We at Beyond History research the German roots of US-citizens almost every day. Our American clients try to find out, where their families came from, why they made the big trip across the Atlantic Ocean and what their lives in Europe had looked like. The shared German-American heritage is huge – and today it has its own commemoration day.
German-American Day is celebrated every year on October 6th and commemorates the German heritage of so many US Americans. The date derives from the same day in 1683, when settlers from the Krefeld area founded the first German settlement, Germantown, near Philadelphia. The village had a great influence on American history: In 1688, the first protest against American slavery was the work of four of the Germantown settlers. Two years later, Willem Rittenhouse built the first paper mill on American soil on Germantown’s boundaries and in 1743, the first Bible of the colonies was printed there too – in German, of course.
The commemoration day was first celebrated in the 19th century but festivities were halted when in the two World Wars, Germany and the USA were war enemies. Only in 1983, Ronald Reagan celebrated German-American Day for the 300th anniversary of the founding of Germantown and encouraged his fellow citizens to do the same. Four years later, the holiday was made official.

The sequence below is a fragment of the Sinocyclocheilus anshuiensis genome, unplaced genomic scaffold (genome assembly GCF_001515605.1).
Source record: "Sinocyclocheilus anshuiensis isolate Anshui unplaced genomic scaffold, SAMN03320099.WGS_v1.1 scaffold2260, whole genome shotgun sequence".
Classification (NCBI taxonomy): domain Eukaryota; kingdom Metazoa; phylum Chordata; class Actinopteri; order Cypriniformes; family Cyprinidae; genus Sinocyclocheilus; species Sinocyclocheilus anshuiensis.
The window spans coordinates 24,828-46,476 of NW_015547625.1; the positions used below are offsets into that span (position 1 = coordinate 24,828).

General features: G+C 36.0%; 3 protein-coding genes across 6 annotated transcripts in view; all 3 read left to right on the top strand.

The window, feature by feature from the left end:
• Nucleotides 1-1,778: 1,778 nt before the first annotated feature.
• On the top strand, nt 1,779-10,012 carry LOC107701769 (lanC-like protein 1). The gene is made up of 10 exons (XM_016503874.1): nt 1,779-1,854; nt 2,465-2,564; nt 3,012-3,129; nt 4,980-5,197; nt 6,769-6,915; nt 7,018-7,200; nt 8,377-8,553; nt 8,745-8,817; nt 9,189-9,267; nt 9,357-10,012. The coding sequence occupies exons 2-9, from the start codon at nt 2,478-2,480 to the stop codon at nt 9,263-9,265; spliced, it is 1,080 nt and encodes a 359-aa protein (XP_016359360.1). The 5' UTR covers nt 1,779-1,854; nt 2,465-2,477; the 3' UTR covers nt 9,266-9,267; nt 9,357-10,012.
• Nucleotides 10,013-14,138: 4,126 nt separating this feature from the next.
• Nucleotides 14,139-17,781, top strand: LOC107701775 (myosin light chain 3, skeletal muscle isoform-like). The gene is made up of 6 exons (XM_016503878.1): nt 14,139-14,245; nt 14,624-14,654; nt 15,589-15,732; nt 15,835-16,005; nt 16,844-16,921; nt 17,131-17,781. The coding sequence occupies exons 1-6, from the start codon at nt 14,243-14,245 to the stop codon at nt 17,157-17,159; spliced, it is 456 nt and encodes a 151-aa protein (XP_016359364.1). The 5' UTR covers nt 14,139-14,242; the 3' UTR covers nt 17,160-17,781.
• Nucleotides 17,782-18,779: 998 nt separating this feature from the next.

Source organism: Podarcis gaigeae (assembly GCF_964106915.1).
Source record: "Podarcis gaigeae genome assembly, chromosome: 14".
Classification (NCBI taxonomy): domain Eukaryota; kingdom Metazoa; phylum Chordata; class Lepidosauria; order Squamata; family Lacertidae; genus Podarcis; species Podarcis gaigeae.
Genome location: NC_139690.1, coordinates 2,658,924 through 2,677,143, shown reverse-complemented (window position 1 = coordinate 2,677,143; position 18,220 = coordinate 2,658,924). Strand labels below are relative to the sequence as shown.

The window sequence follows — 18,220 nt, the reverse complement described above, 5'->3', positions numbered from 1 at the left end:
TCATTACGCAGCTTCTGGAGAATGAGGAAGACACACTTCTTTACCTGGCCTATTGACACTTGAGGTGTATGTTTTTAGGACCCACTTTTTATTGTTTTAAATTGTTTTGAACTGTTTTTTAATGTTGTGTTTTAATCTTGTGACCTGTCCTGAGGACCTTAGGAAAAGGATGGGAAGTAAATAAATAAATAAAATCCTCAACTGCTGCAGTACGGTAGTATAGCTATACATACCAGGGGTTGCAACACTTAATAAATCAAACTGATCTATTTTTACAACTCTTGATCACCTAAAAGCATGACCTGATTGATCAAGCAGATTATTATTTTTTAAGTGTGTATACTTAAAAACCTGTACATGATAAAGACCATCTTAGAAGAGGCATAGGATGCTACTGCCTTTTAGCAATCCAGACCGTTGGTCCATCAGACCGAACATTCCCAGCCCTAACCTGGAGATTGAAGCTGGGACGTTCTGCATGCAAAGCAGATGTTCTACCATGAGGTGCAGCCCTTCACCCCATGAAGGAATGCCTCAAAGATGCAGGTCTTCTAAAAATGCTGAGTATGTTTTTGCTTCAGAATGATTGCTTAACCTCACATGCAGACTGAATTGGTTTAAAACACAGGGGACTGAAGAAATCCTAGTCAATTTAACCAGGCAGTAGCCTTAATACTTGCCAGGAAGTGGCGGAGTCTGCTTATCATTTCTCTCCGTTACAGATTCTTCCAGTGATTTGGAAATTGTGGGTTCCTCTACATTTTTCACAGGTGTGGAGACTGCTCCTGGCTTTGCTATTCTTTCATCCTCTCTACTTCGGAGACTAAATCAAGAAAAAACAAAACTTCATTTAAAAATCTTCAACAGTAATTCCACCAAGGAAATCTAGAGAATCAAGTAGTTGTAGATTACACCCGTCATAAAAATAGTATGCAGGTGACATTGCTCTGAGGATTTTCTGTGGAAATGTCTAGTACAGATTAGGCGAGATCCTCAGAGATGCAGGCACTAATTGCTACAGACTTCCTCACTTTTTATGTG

For us, every day is German-American Day and we couldn’t be happier about it! The shared history of the two countries is not only interesting from the research point of view but also creates a deep friendship between them. As we are researching German-American history directly, we witness the touching stories behind it regularly and are excited to contribute to our American clients finding out about their German roots and about themselves.